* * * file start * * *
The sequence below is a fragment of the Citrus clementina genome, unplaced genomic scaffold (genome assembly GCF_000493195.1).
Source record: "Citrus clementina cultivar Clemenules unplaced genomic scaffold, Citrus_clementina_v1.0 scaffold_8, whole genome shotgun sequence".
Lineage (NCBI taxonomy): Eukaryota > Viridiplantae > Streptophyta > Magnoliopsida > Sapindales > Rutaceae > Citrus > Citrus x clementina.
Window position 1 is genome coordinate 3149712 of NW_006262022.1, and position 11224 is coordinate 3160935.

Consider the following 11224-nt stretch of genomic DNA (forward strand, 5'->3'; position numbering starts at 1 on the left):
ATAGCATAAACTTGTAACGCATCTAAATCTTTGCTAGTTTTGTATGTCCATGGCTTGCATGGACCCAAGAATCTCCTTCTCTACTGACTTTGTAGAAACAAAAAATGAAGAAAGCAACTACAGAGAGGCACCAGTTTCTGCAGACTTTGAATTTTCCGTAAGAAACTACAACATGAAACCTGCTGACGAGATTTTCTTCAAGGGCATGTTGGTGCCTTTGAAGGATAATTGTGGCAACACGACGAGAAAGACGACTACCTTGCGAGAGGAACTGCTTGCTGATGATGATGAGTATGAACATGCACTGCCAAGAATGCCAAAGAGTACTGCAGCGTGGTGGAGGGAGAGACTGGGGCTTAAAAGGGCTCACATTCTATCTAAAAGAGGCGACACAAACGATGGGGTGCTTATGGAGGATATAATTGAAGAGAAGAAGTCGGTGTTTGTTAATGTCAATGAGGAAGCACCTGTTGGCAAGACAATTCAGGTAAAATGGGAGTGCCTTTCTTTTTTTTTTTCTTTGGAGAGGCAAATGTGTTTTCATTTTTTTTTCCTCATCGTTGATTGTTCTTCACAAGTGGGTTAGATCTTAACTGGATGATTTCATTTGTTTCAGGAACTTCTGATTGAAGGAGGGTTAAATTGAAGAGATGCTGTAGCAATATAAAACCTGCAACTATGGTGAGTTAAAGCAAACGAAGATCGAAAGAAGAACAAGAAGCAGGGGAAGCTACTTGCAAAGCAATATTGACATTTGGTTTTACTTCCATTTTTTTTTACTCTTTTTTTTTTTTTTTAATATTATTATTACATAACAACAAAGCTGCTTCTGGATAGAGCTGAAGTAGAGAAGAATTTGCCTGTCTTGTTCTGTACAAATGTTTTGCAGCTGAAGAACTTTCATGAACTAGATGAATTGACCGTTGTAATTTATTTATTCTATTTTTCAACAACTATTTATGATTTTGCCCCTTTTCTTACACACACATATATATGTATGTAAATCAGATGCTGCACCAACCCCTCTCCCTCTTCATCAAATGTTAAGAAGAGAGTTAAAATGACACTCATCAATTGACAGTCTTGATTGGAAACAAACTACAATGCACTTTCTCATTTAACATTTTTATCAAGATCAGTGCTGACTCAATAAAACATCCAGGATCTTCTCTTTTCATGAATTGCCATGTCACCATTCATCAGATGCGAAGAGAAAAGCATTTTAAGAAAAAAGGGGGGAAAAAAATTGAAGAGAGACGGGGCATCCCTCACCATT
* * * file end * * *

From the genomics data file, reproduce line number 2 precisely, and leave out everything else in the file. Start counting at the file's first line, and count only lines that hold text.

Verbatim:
Source record: "Citrus clementina cultivar Clemenules unplaced genomic scaffold, Citrus_clementina_v1.0 scaffold_8, whole genome shotgun sequence".